Recognising this inaccuracy just made the whole thing more horrible. I know that my friends in journalism will tell me that you have to editorialize. That's the way you sell newspapers, but this is going too far. The Scout leader was just stating facts, explaining the current Scouts' policy which are set internationally and have a history behind them that promotes prejudice. Thankfully people are now trying to change that. However, the Scout master can only speak to what is currently in place. In fact it sounds to me that given he is 'monitoring' what is going on in the wider world, he would acknowledge that there is a possibility that changes will have to be made in the local movement based on these developments. The Scout Leader went on to recognise that under the current regulations, atheists are also unable to join the Scouts. So indeed the headline could just have easily been 'NO ATHEISTS!'

In a way, I wish they had printed that. That would have been a great can of worms to open up and I would love to get that 'belief' debate out there in the open in Barbados. But I guess at the moment the 'Gays' are more sexy. What is happening here is that the Nation  that Published the ' Saturday Sun' is taking advantage of a prejudice that they know is present, prevalent and widespread in Barbadian and  Caribbean society. They know that many of their readers will have a positive rather than disgusted reaction to a headline like that. Many will be thinking something along the lines of the following.

'Hooray! Thank God we're keeping those gays at bay. It's a relief to know that we are not  following those North Americans who have no benchmark for morality and where absolutely anything goes.'

Just like me, these readers will see the headline without knowing what it is gays are being barred from, but they'll be happy to know that at least someone in the country has enough courage to stand up against this wayward lifestyle.

For many of us in the Caribbean, maintaining the stance against the homosexual position is a matter of national pride. It is as if we expect to be congratulated for choosing to continue to discriminate and be praised for standing in opposition to a progressive social world movement that is seeking to extend basic human rights to a marginalized group. Of course, I criticize the Nation for misrepresenting in the headline and for sensationalising at the expense of demeaning a group in Barbados and the wider world that deserves better. But the fact is that a headline like this would never appear if the national attitude was different. It wouldn't be published if the masses on the whole  decided to stand up and say we won't stand for this kind of discrimination. It wouldn't happen if the Nation thought that they would be backlash and loss of sales for being so insensitive. What is needed is for people to recognise that gay rights are human rights and treat the needs of this group with as much sensitivity as they do any of the other minority groups in Barbados. Alas, this is unlikely to happen, because in our country, the right for a person to be anti-gay appears to outstrip the right of the gay or gay advocate to push for equality.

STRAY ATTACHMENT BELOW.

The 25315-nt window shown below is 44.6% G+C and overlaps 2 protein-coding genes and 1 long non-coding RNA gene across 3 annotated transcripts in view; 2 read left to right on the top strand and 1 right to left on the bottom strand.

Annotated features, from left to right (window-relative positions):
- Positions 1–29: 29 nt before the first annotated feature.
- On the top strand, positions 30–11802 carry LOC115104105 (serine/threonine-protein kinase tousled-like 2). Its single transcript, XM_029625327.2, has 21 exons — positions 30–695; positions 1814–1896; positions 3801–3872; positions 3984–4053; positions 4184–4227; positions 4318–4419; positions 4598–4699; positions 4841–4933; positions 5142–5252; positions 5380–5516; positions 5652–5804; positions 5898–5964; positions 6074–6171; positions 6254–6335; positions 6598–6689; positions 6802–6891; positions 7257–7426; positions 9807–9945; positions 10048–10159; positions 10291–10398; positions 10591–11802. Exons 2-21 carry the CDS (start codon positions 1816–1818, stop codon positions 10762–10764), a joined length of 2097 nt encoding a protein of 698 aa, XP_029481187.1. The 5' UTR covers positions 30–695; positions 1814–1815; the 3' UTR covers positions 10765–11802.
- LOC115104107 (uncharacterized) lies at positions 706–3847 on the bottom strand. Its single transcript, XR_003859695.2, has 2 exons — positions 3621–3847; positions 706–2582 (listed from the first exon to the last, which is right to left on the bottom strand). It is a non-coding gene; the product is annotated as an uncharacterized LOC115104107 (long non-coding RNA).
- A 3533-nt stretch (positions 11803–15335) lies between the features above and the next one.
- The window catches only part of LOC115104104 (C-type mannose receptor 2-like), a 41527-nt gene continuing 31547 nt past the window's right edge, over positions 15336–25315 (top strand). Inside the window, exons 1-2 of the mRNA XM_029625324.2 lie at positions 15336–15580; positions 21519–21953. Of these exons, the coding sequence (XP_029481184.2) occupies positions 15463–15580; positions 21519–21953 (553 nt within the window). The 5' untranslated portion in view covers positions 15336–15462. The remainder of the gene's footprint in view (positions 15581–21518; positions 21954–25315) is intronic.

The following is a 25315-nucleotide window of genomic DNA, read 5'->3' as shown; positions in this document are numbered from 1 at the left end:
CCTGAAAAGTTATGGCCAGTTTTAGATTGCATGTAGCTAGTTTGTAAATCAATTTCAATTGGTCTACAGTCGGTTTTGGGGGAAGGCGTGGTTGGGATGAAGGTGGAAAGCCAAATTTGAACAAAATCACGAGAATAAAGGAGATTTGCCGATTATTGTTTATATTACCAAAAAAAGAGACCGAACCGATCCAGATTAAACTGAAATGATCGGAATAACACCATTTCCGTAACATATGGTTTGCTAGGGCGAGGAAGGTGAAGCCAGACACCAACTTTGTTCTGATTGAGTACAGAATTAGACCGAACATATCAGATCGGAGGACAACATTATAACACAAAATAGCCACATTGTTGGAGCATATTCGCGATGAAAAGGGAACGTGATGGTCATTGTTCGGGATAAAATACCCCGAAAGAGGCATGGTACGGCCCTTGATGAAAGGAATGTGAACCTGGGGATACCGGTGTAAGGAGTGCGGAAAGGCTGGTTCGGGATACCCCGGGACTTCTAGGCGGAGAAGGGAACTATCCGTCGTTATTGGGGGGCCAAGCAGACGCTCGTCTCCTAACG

So, life in Barbados will go on, with the homophobes cheering for a nation sticking to its anti-gay guns and a few dissenters saying that this type of treatment for people with a different sexual orientation shouldn't be. Then we'll all march forward, with the majority thinking that being anti-gay is a reasonable stance that should be respected as part of being patriotic and holding oneself to a higher standard.

Who sets that higher standard? Well, for most in Barbados and the Caribbean, that standard setter is God, the God of the bible. The one whose abominations include shell fish eating, wearing a mixture of clothing textures and trimming beards. It is the belief in that God, cherry picked as his teachings may be, who ultimately keeps a section of society from enjoying basic rights. It's not the first time that our 'Holy Book' of choice has helped us to justify denial of a human right and we can be sure that it will not be the last. If this doesn't tell us that this bronze-age book's expiry date has long past, I don't know what will.

By now, most of you know that it frustrates me no end to see our country continue to look towards Christianity to lift us up, when it so clearly continues to provide the basis for holding social development  back. But sadly we in the Caribbean continue to choose faith, prayer and religious rites over thought, reason and human rights. 

Wednesday, February 27, 2013

The Uncertainty of Polls and Ten Reasons why God can't get my Vote

Last Thursday will long linger in the memories of Barbadians. It ended with a night of intrigue that went back and forth as many times as any of the classic cricket test match that people talk about for decades. After the dust had settled the result was a narrow victory to the incumbent Democratic Labour Party (DLP) over the Opposition Barbados Labour Party (BLP).

Tongues are still wagging in Barbados over the result. The fact that a government that came to power five years ago was voted back in is not especially remarkable, but what was noteworthy was that it went against the predictions of the poll conducted by CADRES led by Peter Wickham.

Peter Wickham: Pollster not Prophet